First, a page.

After a Machine Zone (MZ) employee posted a review on Glassdoor's website disclosing confidential information regarding MZ's RTPlatform technology, MZ filed suit against the employee for violation of a nondisclosure agreement signed by all MZ employees. When Glassdoor refused to identify the employee, MZ moved for an order compelling disclosure, which the trial court granted. Glassdoor petitioned for a writ directing the trial court to set aside its order. The court concluded that Glassdoor has standing to assert the employee's interest in maintaining his anonymity as against MZ's efforts to compel Glassdoor to identify him. The court concluded that MZ failed to make a prima facie showing that the employee's statements disclosed confidential information in violation of the nondisclosure agreement, and granted the requested relief. In this case, MZ denied the accuracy of the employee's report without identifying any real confidential information it might be understood to have disclosed. View "Glassdoor, Inc. v. Superior Court" on Justia Law

by
Prism’s patents describe methods and systems for managing access to protected information provided over certain “untrusted” networks. The technology involves an access server, an authentication server, and a client. The access server forwards client requests for protected information to the authentication server. If the authentication server, using stored identity data, successfully authenticates the client, the client receives authorization to access the information. After the court construed “Internet Protocol network” and similar limitations as “an untrusted network using any protocol of the Internet Protocol Suite including at least one of IP, TCP/IP UDP/IP, HTTP, and HTTP/IP.” and defined an “untrusted” network as “a public network with no controlling organization, with the path to access the network being undefined and the user being anonymous,” a jury found Sprint liable for infringement and awarded Prism $30 million in reasonable-royalty damages under 35 U.S.C. 284. The district court denied Prism’s motion for additional monetary relief for times after the period Prism said was covered by the jury verdict. The Federal Circuit affirmed, upholding the court’s admission of evidence of a settlement between Prism and AT&T in a suit involving similar allegations and other evidentiary rulings. View "Prism Technologies LLC v. Sprint Spectrum L.P." on Justia Law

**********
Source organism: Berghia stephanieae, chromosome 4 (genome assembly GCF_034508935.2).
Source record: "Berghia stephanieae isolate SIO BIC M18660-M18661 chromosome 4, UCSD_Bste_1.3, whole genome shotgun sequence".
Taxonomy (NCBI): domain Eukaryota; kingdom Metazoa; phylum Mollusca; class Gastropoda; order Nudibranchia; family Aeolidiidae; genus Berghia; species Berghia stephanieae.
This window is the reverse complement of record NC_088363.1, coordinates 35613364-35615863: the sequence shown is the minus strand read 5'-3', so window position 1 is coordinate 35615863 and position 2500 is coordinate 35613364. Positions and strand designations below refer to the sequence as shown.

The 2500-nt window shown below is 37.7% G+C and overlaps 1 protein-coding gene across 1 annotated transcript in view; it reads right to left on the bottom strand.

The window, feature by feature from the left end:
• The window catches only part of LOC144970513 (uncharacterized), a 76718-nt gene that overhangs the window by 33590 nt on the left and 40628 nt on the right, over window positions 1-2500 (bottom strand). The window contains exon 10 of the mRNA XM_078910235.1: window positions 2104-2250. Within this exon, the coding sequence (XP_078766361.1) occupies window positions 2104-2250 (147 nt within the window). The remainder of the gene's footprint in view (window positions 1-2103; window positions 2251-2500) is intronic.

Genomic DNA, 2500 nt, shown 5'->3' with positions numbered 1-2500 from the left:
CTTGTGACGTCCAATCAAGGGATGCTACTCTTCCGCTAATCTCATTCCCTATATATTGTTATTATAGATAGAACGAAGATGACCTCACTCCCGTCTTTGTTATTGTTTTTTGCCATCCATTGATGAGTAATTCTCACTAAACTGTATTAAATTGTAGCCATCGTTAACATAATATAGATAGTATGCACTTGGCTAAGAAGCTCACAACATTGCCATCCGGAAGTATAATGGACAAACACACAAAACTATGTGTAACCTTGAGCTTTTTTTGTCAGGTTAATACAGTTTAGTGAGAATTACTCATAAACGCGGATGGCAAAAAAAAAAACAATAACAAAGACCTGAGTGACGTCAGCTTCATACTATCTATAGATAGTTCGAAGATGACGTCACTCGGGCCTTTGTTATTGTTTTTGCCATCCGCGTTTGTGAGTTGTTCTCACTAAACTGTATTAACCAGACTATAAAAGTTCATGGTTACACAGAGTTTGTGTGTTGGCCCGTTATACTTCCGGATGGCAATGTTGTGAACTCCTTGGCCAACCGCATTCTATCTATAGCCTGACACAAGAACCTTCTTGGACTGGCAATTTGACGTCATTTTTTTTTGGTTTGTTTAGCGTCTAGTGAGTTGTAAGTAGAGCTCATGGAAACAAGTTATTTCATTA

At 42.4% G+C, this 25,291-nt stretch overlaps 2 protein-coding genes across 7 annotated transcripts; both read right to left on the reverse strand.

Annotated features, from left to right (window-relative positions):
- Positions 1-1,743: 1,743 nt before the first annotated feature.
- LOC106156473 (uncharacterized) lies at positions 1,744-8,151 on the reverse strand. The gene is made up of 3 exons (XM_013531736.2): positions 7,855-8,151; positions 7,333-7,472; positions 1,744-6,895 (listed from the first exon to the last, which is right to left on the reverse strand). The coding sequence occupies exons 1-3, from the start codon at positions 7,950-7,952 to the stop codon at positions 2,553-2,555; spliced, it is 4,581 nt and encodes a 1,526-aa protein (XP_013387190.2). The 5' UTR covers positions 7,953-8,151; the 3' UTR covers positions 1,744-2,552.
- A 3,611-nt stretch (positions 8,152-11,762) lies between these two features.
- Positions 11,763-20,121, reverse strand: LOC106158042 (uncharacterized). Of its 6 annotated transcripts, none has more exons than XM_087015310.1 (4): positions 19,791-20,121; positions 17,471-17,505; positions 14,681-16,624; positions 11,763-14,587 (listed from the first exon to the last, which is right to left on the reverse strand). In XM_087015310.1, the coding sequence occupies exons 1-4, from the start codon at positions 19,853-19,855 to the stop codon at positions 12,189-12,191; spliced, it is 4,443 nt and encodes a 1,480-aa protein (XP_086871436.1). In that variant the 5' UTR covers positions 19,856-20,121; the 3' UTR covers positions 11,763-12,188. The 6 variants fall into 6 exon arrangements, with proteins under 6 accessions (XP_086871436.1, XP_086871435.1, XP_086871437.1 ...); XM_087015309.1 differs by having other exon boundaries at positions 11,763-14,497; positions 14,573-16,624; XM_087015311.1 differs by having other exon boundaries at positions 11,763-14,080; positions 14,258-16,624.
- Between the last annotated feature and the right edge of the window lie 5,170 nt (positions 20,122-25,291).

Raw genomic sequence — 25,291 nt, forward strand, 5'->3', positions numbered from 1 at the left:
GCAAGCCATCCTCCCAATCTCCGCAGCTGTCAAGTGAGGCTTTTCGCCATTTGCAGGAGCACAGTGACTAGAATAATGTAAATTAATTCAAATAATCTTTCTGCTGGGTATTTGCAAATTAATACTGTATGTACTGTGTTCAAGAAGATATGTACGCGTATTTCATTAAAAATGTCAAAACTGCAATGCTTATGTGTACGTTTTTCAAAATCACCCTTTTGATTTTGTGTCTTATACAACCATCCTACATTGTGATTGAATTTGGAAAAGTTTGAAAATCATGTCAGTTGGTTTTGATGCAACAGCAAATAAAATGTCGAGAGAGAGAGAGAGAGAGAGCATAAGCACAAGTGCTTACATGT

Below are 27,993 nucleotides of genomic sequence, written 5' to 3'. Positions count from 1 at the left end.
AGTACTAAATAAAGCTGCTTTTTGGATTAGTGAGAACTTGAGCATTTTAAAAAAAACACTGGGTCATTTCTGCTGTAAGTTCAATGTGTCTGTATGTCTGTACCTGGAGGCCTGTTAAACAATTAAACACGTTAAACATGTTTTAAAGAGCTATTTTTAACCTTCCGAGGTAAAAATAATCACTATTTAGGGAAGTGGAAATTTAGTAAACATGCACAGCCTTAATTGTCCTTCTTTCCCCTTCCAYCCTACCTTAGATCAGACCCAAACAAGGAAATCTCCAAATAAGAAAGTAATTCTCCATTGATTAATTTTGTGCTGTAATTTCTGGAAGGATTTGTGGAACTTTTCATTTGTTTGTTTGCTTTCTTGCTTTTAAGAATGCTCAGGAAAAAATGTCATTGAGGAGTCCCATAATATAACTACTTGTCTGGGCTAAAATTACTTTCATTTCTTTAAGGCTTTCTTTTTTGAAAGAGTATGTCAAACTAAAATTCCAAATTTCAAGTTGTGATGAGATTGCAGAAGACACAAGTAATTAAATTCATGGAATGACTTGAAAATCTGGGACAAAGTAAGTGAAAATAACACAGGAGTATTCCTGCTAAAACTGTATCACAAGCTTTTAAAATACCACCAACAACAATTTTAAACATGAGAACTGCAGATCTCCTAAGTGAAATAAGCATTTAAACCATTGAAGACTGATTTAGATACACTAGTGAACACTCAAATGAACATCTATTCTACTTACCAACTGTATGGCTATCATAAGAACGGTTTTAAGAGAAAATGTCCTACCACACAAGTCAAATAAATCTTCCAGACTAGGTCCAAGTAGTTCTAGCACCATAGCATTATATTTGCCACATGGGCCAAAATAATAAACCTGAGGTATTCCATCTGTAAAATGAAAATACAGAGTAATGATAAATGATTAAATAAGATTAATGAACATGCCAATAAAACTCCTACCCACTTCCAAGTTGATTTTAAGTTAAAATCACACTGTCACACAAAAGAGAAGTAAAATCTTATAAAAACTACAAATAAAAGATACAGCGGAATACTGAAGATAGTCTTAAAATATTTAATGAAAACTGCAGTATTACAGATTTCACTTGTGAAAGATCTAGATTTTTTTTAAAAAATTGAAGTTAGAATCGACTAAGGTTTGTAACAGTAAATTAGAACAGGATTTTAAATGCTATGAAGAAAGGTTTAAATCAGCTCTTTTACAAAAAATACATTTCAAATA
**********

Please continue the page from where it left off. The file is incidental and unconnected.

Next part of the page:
by
The Millers, from Lafayette, Indiana, shot and killed two police officers and one civilian in Las Vegas. They died in an ensuing shootout. Days later, Bradbury, a Lafayette resident, placed a message on Facebook, referring to “the town’s cop killing group run by ... myself,” to having sent the Millers to Las Vegas, and to a “larger plot … to kill cops … specifically to take out [named officers]…. We have gathered enough thermite and explosives … to destroy no less than 6 police cars, as well as the Tippecanoe County Courthouse.” A friend asked whether he was serious; Bradbury stated, “complete satire … a big mind game … [I]t’s made to get you to think.” (To think about committing mayhem!).” Bradbury deleted his post, but screenshots were sent to the police. A search, pursuant to warrants, of his bedroom in his parents’ home, revealed thermite. Bradbury was acquitted of “willfully mak[ing] any threat,” but convicted of “maliciously convey[ing] false information,” 18 U.S.C. 844(e), and sentenced to 41 months of imprisonment. The Seventh Circuit affirmed, upholding a jury instruction that “maliciously” means “to act intentionally or with deliberate disregard of the likelihood that damage or injury will result.” The court rejected an argument that the post was a joke, so there was nothing malicious. Bradbury conducted an elaborate and malicious hoax, intending disruptive effects by diverting law enforcement resources. View "United States v. Bradbury" on Justia Law

by